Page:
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Re: [cross-project-issues-dev] Are too many packages actually hurting Eclipse?

Packages are good because they provide a nice starting point for the user since they aggregate the most common features together (e.g. Java or Java EE).

I think we could improve the situation by:
- Getting rid of some of the obscure / too narrow focused packages.
- On first start, prompt the user with a customization wizard that let the user add more plugins to his Eclipse. For example, it could ask questions about the language being used, the SCM, etc.
- Breaking down the barrier of Foundation built software vs the rest of the ecosystem so the wizard mentioned previously could show content available from Eclipse Market Place.

On 07/30/2013 12:35 AM, Konstantin Komissarchik wrote:

There are twelve packages currently listed on the downloads page, not counting the promoted ones. Are so many packages actually a benefit to users? We try to define packages based on developer profiles, but real developers rarely fit a profile. One of the most common complaints that I have seen on forums are related to difficulties in getting an Eclipse installation that has all the pieces that the developer requires. The ironic thing is that we go through a lot of trouble to define a common repository with components that are known to work with each other, but then fragment the result into a dozen different packages.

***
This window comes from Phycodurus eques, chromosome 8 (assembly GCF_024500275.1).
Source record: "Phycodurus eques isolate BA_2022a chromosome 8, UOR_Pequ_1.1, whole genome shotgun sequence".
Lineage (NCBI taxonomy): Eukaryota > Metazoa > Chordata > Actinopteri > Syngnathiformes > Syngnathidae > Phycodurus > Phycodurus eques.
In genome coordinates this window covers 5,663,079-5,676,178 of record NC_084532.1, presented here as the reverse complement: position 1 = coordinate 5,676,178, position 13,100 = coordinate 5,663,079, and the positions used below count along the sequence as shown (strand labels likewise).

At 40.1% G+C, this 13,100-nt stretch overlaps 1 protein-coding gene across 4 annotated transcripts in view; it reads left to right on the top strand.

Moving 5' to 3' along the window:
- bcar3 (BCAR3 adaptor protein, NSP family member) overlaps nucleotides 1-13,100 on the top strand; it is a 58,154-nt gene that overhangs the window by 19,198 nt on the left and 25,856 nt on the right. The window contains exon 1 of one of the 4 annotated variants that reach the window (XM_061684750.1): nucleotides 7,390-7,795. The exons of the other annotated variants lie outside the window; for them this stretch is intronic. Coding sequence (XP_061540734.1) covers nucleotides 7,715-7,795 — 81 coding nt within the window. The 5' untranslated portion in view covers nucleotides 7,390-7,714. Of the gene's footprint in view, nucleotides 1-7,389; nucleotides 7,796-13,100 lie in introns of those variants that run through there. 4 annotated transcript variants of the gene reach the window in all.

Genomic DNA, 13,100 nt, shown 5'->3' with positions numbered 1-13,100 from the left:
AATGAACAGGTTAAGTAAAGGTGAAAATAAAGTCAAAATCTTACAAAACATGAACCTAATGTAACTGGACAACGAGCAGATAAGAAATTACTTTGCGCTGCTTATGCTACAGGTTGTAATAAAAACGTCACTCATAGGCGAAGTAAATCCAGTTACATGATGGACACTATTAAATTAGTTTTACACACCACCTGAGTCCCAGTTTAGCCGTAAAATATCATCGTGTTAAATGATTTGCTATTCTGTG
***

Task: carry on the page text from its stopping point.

Would user experience be better if there was only one Eclipse package on the main download site that had pretty much everything that’s in the aggregated repository?


Some of the reasons for not doing that…


1. The package would be too large. With modern download speeds, I suspect most users would rather wait a few minutes longer for Eclipse to download than spend time later trying to figure out how to install the missing pieces. The disk space difference is also inconsequential these days.


2. The users prefer to not include pieces in their installation that they don’t use. I can see that being the case for some advanced Eclipse users, but I don’t believe this holds true across the user base. I suspect that most users would rather spend time on their development project than tuning their Eclipse installation.


3. Too many plugins in one installation leads to poor user experience. If there are problems like that, we should be identifying and fixing them.




- Konstantin

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